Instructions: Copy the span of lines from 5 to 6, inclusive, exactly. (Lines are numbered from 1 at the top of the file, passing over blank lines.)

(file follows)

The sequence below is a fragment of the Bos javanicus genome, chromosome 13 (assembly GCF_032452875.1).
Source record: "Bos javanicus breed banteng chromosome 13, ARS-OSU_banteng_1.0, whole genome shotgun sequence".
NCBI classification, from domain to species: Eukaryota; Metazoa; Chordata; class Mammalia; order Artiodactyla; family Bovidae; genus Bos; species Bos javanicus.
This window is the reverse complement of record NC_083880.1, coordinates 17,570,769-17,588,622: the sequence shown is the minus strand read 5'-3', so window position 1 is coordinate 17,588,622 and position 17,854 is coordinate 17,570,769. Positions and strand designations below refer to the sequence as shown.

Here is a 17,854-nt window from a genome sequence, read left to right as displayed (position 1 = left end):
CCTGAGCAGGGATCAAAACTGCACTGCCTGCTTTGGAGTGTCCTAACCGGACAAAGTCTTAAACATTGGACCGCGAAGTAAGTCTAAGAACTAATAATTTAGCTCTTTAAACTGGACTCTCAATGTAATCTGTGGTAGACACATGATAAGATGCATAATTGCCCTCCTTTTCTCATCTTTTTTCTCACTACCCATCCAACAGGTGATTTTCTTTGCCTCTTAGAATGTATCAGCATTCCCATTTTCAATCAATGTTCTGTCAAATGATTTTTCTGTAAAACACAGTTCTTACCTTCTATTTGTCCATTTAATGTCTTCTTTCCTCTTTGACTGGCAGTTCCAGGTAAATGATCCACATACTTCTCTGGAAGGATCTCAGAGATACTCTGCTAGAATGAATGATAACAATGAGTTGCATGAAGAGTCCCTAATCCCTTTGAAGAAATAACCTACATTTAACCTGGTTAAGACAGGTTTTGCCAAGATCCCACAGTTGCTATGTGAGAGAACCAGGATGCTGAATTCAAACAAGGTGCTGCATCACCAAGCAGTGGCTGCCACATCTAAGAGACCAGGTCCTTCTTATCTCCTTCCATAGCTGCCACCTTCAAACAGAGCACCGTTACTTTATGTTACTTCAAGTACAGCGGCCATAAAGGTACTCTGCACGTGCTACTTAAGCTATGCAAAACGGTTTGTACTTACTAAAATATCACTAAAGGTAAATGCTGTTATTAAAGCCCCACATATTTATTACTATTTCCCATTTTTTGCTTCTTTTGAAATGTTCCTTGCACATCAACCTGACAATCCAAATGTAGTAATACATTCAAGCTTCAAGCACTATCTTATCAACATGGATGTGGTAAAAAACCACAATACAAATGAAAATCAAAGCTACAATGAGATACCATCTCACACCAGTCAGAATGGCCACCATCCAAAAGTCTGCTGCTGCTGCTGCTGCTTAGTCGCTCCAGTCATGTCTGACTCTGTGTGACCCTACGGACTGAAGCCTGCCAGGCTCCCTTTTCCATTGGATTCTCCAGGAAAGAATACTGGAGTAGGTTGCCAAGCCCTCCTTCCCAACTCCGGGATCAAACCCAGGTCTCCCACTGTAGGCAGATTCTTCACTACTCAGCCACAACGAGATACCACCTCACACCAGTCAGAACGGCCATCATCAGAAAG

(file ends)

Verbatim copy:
Here is a 17,854-nt window from a genome sequence, read left to right as displayed (position 1 = left end):
CCTGAGCAGGGATCAAAACTGCACTGCCTGCTTTGGAGTGTCCTAACCGGACAAAGTCTTAAACATTGGACCGCGAAGTAAGTCTAAGAACTAATAATTTAGCTCTTTAAACTGGACTCTCAATGTAATCTGTGGTAGACACATGATAAGATGCATAATTGCCCTCCTTTTCTCATCTTTTTTCTCACTACCCATCCAACAGGTGATTTTCTTTGCCTCTTAGAATGTATCAGCATTCCCATTTTCAATCAATGTTCTGTCAAATGATTTTTCTGTAAAACACAGTTCTTACCTTCTATTTGTCCATTTAATGTCTTCTTTCCTCTTTGACTGGCAGTTCCAGGTAAATGATCCACATACTTCTCTGGAAGGATCTCAGAGATACTCTGCTAGAATGAATGATAACAATGAGTTGCATGAAGAGTCCCTAATCCCTTTGAAGAAATAACCTACATTTAACCTGGTTAAGACAGGTTTTGCCAAGATCCCACAGTTGCTATGTGAGAGAACCAGGATGCTGAATTCAAACAAGGTGCTGCATCACCAAGCAGTGGCTGCCACATCTAAGAGACCAGGTCCTTCTTATCTCCTTCCATAGCTGCCACCTTCAAACAGAGCACCGTTACTTTATGTTACTTCAAGTACAGCGGCCATAAAGGTACTCTGCACGTGCTACTTAAGCTATGCAAAACGGTTTGTACTTACTAAAATATCACTAAAGGTAAATGCTGTTATTAAAGCCCCACATATTTATTACTATTTCCCATTTTTTGCTTCTTTTGAAATGTTCCTTGCACATCAACCTGACAATCCAAATGTAGTAATACATTCAAGCTTCAAGCACTATCTTATCAACATGGATGTGGTAAAAAACCACAATACAAATGAAAATCAAAGCTACAATGAGATACCATCTCACACCAGTCAGAATGGCCACCATCCAAAAGTCTGCTGCTGCTGCTGCTGCTTAGTCGCTCCAGTCATGTCTGACTCTGTGTGACCCTACGGACTGAAGCCTGCCAGGCTCCCTTTTCCATTGGATTCTCCAGGAAAGAATACTGGAGTAGGTTGCCAAGCCCTCCTTCCCAACTCCGGGATCAAACCCAGGTCTCCCACTGTAGGCAGATTCTTCACTACTCAGCCACAACGAGATACCACCTCACACCAGTCAGAACGGCCATCATCAGAAAG